Retracing Ian Fleming`s haunts in Jamaica
'The first law for a secret agent is to get his geography right," Ian Fleming wrote in "The Man With the Golden Gun." And so it is for anyone following the trail of the man who created the world's most famous secret agent through his adopted island of Jamaica, a journey that starts near Kingston on the tiny spit of beach called the Palisadoes that connects the city to the international Airport, writes David Allan for IHT
If you steer westward, snaking around the contours of dunes on the poorly paved street toward the peninsula's dead end, you'll find Morgan's Harbour Hotel in Port Royal.
Only 8 kilometers, or five miles, from the airport, you are already deep into Ian Fleming's Jamaica. Fleming, the British intelligence officer turned newspaper man turned spy novelist born 100 years ago this year, spent winters on his Caribbean getaway for almost two decades. The airport and the Palisadoes both feature in James Bond novels; the hotel is where Bond chose to lay his head in "Golden Gun." It was on Jamaica that Fleming wrote more than a dozen novels and short stories featuring Agent 007. Of these once best-selling volumes of action pulp, "Dr. No," "Live and Let Die," "The Man With the Golden Gun" and the short story "Octopussy" are largely or partly set in Jamaica, and the films based on the first two were also shot there.
The island was Fleming's retreat, artist colony and passion, and he repeatedly sent Bond, an incarnation of Walter Mitty-esque wish fulfillment, on assignment there. The legendary spy experienced the island as Fleming did - beautiful and underdeveloped with enough exoticism, history and potential for danger to justify it as a backdrop for postwar espionage adventure.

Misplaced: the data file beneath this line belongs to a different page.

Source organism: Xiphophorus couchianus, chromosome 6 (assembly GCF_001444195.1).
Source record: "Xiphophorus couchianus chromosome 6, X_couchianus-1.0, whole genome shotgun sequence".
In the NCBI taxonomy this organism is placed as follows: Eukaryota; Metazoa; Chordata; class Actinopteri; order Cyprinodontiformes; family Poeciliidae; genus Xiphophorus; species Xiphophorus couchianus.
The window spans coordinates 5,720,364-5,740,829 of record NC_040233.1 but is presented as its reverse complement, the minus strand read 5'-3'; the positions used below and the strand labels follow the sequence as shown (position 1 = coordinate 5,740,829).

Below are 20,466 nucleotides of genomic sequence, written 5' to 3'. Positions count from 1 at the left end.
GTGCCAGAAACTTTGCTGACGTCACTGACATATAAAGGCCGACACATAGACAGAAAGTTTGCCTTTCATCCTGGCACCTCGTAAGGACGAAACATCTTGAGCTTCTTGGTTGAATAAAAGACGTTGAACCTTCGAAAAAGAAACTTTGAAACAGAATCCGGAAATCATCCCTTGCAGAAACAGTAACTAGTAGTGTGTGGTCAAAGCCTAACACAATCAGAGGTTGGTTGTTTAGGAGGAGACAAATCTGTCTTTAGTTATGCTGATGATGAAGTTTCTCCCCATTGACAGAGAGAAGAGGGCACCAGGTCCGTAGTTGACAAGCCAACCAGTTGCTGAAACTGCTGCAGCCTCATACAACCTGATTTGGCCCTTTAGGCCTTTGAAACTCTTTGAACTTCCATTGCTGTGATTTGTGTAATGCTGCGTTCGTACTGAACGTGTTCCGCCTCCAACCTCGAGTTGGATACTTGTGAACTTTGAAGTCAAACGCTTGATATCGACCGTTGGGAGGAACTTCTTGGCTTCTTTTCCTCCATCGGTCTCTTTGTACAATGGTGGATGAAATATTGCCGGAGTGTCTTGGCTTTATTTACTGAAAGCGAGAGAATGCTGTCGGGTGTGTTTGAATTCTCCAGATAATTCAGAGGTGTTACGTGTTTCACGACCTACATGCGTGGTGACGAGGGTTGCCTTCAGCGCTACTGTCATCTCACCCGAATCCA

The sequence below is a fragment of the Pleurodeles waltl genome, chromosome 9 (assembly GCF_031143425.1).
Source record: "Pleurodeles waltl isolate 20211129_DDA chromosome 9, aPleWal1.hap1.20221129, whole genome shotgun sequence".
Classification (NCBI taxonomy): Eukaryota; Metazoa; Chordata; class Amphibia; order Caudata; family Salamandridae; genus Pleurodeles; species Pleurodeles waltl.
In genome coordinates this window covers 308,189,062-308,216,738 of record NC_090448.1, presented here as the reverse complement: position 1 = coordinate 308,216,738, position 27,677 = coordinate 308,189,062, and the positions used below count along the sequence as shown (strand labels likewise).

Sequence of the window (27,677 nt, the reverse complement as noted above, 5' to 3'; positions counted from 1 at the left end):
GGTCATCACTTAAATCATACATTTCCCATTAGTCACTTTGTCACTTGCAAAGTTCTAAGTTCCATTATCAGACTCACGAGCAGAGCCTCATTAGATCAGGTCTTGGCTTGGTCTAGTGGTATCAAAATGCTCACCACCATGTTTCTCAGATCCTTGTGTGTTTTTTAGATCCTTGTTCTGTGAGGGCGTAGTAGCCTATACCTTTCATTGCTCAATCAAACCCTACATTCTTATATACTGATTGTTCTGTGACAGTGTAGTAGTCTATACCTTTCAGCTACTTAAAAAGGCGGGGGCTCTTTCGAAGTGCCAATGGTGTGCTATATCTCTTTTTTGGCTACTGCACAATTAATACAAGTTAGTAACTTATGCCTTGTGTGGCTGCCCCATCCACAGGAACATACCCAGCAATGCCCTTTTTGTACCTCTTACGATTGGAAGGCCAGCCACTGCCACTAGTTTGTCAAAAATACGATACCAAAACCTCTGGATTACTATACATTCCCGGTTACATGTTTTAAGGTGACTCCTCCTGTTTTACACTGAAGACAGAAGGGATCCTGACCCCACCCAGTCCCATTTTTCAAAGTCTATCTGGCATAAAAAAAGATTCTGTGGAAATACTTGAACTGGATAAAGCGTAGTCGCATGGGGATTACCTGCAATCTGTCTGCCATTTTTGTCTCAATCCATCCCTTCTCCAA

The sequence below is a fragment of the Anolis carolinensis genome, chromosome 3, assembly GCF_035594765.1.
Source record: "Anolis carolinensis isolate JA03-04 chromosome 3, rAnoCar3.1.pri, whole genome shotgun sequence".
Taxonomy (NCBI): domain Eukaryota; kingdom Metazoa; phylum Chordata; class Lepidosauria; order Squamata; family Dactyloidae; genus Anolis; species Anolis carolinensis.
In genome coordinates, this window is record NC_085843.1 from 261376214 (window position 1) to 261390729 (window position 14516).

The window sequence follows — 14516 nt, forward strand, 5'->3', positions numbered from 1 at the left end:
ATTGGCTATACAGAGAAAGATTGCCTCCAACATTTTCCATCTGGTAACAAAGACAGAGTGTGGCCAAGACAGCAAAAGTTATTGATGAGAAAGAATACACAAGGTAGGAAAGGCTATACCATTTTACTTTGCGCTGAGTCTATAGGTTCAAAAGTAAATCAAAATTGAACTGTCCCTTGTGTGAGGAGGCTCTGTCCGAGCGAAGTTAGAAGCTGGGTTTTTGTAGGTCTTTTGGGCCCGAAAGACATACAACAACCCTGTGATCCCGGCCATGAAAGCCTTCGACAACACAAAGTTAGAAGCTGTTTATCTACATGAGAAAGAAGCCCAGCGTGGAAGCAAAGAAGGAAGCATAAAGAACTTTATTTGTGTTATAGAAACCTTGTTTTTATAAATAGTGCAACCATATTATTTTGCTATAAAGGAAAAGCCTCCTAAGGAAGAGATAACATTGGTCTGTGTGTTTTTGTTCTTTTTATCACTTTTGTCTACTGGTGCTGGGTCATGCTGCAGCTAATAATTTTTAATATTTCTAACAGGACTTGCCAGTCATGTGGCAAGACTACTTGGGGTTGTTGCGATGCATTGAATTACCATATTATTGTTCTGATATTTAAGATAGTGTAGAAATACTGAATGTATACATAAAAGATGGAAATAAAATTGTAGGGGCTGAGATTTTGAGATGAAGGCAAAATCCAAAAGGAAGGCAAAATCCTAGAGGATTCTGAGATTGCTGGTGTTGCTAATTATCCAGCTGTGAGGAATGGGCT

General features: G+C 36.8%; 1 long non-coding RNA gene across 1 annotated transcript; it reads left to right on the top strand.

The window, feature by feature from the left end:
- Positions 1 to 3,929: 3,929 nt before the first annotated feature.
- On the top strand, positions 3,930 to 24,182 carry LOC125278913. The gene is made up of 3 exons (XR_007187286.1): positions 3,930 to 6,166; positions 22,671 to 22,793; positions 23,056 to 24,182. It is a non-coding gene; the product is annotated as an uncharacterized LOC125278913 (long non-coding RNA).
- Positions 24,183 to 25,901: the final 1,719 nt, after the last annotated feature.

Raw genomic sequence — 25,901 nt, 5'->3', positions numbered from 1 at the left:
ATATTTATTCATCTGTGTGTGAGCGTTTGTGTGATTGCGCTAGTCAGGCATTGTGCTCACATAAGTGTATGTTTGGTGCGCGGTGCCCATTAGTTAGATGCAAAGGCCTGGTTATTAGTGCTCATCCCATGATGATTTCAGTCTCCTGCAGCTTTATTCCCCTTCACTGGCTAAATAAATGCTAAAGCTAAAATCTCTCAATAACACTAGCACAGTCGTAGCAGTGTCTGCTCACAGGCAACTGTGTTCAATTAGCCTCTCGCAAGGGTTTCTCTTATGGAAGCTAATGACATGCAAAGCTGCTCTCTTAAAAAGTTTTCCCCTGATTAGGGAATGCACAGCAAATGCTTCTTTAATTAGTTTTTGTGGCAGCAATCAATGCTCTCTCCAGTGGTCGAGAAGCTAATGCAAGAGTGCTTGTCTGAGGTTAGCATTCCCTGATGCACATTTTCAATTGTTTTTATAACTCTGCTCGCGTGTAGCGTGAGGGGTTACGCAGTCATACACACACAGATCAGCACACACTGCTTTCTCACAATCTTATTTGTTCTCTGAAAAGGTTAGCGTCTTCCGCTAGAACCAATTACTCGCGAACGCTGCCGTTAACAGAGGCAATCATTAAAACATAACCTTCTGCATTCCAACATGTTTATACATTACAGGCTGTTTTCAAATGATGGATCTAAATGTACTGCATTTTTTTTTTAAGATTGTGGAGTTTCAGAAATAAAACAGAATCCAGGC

Fleming's Jamaica is a Venn diagram of three overlapping spheres: the author's actual Jamaica of the 1950s and early '60s, when the island was a British colony rapidly becoming a hot spot for the rich; the semi-fictional Jamaica as seen through James Bond; and Jamaica as a location for the 007 film franchise.
While the rural interior of the country has changed little in the last 50 years, the huge resorts and a blighted Kingston, once high on the jet-setters' dance cards, would now discourage Fleming.
In 1947 Fleming wrote a portrait of his adopted home in Horizon magazine, influential enough to fuel a postwar tourist boomlet among well-heeled Britons and Americans. "I have examined a large part of the world," he wrote. "After looking at all these, I spent four days in Jamaica in July 1943. July is the beginning of the hot season, and it rained in rods every day at noon, yet I swore that if I survived the contest I would go back to Jamaica, buy a piece of land, build a house and live in it as much as my job would allow." He did just that, as foreign manager for Kemsley Newspapers.
The Palisadoes at night is still as Fleming described it in "Dr. No," a "long cactus-fringed road" with "the steady zing of the crickets, the rush of warm, scented air ... the necklace of yellow lights shimmering across the harbour."
Kingston, reached by the road used in the first car chase in "Dr. No," sits beside bright blue waters and beaches littered with broken boats and the rusting remains of bygone industry. It feels like an early Bond film - vibrant, colorful and a bit disconcerting. What Kingston does not resemble, for the most part, is itself from the Fleming days. Justine Henzell, a Kingston native whose father, Perry, was a writer of the reggae-fueled movie "The Harder They Come," was my guide to the city. As we wandered downtown, Henzell pointed out the urban shadows of former elegance, including an empty lot by the water where the Myrtle Bank Hotel, once one of the Caribbean's most glamorous, had stood. The vacant space borders a parking lot where hundreds of young people reveled to loud dancehall beats on a Sunday afternoon.